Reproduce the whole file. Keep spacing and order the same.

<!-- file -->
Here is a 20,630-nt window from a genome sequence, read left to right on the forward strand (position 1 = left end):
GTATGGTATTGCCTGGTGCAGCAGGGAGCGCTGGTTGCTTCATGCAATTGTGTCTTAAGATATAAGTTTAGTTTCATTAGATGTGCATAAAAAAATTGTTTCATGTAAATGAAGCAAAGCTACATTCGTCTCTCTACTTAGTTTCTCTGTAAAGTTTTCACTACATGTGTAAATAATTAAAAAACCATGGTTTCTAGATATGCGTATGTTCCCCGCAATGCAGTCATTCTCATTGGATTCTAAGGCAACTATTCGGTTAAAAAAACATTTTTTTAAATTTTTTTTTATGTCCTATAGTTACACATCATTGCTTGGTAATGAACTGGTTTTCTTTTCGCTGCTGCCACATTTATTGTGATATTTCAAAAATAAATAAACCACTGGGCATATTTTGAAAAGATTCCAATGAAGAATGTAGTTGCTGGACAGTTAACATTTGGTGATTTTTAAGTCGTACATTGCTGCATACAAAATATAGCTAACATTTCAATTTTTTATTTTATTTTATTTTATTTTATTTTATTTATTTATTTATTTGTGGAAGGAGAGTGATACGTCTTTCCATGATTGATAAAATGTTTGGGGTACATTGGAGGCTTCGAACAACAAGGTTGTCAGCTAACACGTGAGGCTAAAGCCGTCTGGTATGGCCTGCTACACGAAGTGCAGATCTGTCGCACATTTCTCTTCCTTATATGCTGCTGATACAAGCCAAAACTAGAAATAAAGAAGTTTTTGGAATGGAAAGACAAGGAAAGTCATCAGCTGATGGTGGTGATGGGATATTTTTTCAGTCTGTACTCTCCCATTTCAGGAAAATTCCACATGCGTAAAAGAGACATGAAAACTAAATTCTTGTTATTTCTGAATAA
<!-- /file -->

Here is a 20,630-nt window from a genome sequence, read left to right on the forward strand (position 1 = left end):
GTATGGTATTGCCTGGTGCAGCAGGGAGCGCTGGTTGCTTCATGCAATTGTGTCTTAAGATATAAGTTTAGTTTCATTAGATGTGCATAAAAAAATTGTTTCATGTAAATGAAGCAAAGCTACATTCGTCTCTCTACTTAGTTTCTCTGTAAAGTTTTCACTACATGTGTAAATAATTAAAAAACCATGGTTTCTAGATATGCGTATGTTCCCCGCAATGCAGTCATTCTCATTGGATTCTAAGGCAACTATTCGGTTAAAAAAACATTTTTTTAAATTTTTTTTTATGTCCTATAGTTACACATCATTGCTTGGTAATGAACTGGTTTTCTTTTCGCTGCTGCCACATTTATTGTGATATTTCAAAAATAAATAAACCACTGGGCATATTTTGAAAAGATTCCAATGAAGAATGTAGTTGCTGGACAGTTAACATTTGGTGATTTTTAAGTCGTACATTGCTGCATACAAAATATAGCTAACATTTCAATTTTTTATTTTATTTTATTTTATTTTATTTTATTTATTTATTTATTTGTGGAAGGAGAGTGATACGTCTTTCCATGATTGATAAAATGTTTGGGGTACATTGGAGGCTTCGAACAACAAGGTTGTCAGCTAACACGTGAGGCTAAAGCCGTCTGGTATGGCCTGCTACACGAAGTGCAGATCTGTCGCACATTTCTCTTCCTTATATGCTGCTGATACAAGCCAAAACTAGAAATAAAGAAGTTTTTGGAATGGAAAGACAAGGAAAGTCATCAGCTGATGGTGGTGATGGGATATTTTTTCAGTCTGTACTCTCCCATTTCAGGAAAATTCCACATGCGTAAAAGAGACATGAAAACTAAATTCTTGTTATTTCTGAATAA